It might be thought that Ipsos-Mori's status as one of the most No-friendly pollsters during the referendum (they had Yes on just 36% at the start of March, which seems absurd in retrospect) would lend greater credibility to an insanely good SNP showing, but strangely they also had a reputation for being one of the most SNP-friendly pollsters in the run-up to the 2010 election. That's a contradiction I can't readily explain, although the fact that it's happening with Ipsos-Mori and no other firm may be due to the fact that they don't weight by past vote recall of any type.

This poll is of course totally irreconcilable with the results of the two other post-referendum full-scale Scottish polls - Survation actually put the SNP a few points behind Labour, while Panelbase had them ahead by just two points. In the case of Survation, the difference can perhaps be put down to the fact that fieldwork was conducted on the day immediately after the referendum, when people hadn't yet had a chance to take stock. With Panelbase, the explanation is more likely to be the controversial decision to use a long-discredited weighting procedure, which led to SNP voters being downweighted sharply. So if I was going to hazard a guess (and it's only a guess), I'd say that the true position is most likely to be somewhere in between the two extremes of Panelbase and Ipsos-Mori - indeed it may well be that averaging the subsamples from GB-wide polls has given us a fairly accurate picture all along.

Nevertheless, polling experts such as John Curtice have been studiously ignoring the subsamples, and have almost been playing an intellectual game in which they invite us all to pretend that the only information we have on voting intentions comes from the out-of-date Survation and Panelbase polls (or even from Opinium polls conducted before the referendum!). So the biggest impact of Ipsos-Mori's intervention is that the "official narrative" of where we stand is going to change instantly and radically.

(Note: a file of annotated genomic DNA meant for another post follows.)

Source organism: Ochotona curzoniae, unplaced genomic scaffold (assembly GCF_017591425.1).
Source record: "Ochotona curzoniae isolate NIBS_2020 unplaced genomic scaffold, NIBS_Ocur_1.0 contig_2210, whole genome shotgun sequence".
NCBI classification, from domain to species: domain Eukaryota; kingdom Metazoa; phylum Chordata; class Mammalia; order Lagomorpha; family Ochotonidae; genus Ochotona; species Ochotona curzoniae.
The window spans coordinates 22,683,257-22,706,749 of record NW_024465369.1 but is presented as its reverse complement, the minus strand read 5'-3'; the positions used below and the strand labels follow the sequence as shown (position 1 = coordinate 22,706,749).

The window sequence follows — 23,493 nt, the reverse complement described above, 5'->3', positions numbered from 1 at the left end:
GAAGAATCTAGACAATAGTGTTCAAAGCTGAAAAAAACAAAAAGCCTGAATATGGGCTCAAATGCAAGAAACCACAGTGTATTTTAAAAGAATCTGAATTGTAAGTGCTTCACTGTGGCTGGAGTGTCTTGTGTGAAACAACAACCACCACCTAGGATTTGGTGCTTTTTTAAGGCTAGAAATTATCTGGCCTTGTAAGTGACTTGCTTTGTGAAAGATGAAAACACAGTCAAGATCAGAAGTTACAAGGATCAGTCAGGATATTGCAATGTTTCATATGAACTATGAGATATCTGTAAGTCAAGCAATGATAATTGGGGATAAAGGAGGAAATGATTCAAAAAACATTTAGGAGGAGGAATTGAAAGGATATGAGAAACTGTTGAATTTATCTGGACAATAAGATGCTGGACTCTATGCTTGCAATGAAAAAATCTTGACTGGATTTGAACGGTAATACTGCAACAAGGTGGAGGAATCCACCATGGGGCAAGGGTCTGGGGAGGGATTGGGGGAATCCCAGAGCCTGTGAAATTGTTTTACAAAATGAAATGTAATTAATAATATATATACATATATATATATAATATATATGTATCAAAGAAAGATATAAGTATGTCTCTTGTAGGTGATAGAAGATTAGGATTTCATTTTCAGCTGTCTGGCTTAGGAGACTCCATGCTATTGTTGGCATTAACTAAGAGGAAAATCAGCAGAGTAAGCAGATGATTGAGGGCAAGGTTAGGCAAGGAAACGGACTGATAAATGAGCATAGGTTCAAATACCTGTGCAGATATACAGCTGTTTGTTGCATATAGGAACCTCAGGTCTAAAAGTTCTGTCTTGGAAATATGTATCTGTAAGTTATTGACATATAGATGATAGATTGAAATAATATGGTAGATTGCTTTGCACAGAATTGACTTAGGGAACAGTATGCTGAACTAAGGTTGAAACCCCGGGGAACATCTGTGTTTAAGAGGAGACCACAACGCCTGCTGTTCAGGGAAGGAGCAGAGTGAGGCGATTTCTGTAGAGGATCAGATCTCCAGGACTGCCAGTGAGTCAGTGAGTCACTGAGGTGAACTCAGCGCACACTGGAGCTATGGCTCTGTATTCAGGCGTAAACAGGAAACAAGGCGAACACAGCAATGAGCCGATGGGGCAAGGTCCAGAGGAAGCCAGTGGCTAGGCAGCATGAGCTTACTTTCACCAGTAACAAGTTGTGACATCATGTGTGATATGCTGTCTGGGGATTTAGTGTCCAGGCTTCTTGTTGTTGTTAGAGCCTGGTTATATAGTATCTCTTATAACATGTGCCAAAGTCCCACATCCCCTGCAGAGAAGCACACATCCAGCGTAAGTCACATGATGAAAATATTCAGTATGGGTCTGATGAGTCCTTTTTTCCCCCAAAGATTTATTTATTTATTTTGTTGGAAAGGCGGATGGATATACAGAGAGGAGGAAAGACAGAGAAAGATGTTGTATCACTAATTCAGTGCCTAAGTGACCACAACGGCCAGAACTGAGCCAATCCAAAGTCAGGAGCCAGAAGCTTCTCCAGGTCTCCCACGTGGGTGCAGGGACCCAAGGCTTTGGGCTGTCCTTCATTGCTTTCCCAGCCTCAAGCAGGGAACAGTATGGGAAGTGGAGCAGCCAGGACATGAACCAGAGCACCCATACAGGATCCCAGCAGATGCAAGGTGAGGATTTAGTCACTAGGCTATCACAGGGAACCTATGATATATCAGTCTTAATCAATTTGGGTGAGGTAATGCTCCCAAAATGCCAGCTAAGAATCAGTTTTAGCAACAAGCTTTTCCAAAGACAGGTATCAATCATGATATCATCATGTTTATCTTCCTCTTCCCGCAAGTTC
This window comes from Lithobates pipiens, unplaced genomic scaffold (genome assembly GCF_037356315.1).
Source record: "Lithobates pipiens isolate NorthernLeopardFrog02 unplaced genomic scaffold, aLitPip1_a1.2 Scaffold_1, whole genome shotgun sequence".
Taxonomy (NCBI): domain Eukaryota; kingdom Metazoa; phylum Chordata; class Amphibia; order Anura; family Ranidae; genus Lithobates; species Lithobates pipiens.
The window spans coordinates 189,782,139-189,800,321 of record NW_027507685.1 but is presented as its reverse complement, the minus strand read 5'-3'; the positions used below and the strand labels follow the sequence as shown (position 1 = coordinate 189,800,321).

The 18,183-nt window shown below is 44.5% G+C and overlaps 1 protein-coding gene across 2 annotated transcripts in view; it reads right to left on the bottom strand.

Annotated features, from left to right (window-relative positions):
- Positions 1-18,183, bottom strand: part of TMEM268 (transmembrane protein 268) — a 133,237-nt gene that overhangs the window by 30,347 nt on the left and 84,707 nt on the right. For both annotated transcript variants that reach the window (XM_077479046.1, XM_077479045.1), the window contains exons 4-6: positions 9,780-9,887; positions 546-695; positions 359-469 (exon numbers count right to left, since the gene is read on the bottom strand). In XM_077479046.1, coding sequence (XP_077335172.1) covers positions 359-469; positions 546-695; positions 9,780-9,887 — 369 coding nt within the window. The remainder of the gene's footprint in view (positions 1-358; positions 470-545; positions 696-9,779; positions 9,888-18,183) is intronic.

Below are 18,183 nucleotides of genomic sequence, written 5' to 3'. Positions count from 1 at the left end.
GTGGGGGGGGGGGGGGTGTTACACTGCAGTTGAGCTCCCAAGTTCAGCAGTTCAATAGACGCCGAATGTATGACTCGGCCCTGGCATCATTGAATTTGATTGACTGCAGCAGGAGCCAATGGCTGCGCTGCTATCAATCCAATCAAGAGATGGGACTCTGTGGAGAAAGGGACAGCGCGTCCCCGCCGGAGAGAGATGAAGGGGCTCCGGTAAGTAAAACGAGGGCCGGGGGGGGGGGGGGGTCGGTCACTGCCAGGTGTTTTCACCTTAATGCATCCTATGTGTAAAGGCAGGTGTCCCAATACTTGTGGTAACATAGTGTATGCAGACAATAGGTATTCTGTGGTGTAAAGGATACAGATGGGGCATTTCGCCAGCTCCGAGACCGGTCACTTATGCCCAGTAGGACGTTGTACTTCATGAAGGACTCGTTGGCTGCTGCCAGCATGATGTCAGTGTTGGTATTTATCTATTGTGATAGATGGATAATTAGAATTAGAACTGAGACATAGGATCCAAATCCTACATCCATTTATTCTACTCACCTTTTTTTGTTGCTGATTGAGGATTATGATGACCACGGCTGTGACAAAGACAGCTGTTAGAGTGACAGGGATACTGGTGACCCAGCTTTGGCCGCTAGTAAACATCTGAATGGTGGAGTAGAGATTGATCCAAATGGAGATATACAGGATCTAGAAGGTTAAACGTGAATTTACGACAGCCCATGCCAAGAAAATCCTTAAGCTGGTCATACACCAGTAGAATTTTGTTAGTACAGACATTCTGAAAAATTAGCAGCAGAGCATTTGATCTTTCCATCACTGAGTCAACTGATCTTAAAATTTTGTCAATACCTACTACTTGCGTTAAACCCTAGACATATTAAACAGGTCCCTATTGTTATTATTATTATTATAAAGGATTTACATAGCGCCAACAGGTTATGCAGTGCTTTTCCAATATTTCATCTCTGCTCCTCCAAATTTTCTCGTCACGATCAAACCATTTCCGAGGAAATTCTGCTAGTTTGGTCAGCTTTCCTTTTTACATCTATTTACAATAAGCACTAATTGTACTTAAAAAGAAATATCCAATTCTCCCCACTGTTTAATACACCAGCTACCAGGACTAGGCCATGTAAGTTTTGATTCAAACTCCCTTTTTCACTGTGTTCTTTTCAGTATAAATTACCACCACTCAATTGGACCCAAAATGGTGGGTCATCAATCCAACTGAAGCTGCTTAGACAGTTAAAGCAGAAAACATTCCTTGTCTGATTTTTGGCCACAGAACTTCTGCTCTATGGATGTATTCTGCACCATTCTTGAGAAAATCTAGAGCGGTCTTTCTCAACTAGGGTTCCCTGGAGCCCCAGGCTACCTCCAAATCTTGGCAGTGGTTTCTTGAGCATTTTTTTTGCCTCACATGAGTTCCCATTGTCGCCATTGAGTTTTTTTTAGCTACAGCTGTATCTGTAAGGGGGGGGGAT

The fieldwork for this poll was conducted between the 22nd and 29th of October, which means that it spans three distinct periods - Wednesday to Friday of last week when Johann Lamont was still in harness, a brief period over the weekend when the media were trying to convince anyone who would listen that either Gordon Brown or Jim Murphy might be taking over, and then finally a period of a few days when Murphy looked like the clear frontrunner. So there's certainly no evidence here that the prospect of a Murphy "leadership" is luring anyone back to Labour. Having said that, the YouGov subsamples over the last couple of days have shown a decreasing SNP lead - but without substantial supporting evidence it would be wrong to assume that's anything more than the normal fluctuations you would expect due to the huge margin of error attached to subsamples.

* * *

SCOT GOES POP POLL OF POLLS